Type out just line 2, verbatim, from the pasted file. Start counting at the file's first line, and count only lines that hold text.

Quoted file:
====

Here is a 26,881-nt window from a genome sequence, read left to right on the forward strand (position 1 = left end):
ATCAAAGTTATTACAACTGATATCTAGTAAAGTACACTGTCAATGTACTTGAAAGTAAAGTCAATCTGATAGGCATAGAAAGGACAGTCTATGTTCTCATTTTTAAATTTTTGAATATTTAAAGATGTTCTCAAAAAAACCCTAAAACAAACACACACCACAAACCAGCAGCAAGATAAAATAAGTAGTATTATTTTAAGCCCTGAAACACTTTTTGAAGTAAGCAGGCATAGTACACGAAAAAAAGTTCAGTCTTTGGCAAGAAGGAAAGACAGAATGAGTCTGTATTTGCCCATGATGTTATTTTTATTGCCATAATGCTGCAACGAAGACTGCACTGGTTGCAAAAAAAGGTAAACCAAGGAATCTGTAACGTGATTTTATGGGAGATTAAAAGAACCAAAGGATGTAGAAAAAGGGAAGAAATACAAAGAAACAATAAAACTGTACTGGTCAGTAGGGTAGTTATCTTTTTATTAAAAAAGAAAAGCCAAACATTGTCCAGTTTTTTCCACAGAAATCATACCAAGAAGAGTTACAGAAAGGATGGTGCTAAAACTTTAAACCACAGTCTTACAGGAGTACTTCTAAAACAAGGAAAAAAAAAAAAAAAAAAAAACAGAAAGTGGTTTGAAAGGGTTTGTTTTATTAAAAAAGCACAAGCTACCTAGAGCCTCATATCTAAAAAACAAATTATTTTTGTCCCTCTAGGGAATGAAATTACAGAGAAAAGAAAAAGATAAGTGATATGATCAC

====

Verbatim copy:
ATCAAAGTTATTACAACTGATATCTAGTAAAGTACACTGTCAATGTACTTGAAAGTAAAGTCAATCTGATAGGCATAGAAAGGACAGTCTATGTTCTCATTTTTAAATTTTTGAATATTTAAAGATGTTCTCAAAAAAACCCTAAAACAAACACACACCACAAACCAGCAGCAAGATAAAATAAGTAGTATTATTTTAAGCCCTGAAACACTTTTTGAAGTAAGCAGGCATAGTACACGAAAAAAAGTTCAGTCTTTGGCAAGAAGGAAAGACAGAATGAGTCTGTATTTGCCCATGATGTTATTTTTATTGCCATAATGCTGCAACGAAGACTGCACTGGTTGCAAAAAAAGGTAAACCAAGGAATCTGTAACGTGATTTTATGGGAGATTAAAAGAACCAAAGGATGTAGAAAAAGGGAAGAAATACAAAGAAACAATAAAACTGTACTGGTCAGTAGGGTAGTTATCTTTTTATTAAAAAAGAAAAGCCAAACATTGTCCAGTTTTTTCCACAGAAATCATACCAAGAAGAGTTACAGAAAGGATGGTGCTAAAACTTTAAACCACAGTCTTACAGGAGTACTTCTAAAACAAGGAAAAAAAAAAAAAAAAAAAAACAGAAAGTGGTTTGAAAGGGTTTGTTTTATTAAAAAAGCACAAGCTACCTAGAGCCTCATATCTAAAAAACAAATTATTTTTGTCCCTCTAGGGAATGAAATTACAGAGAAAAGAAAAAGATAAGTGATATGATCAC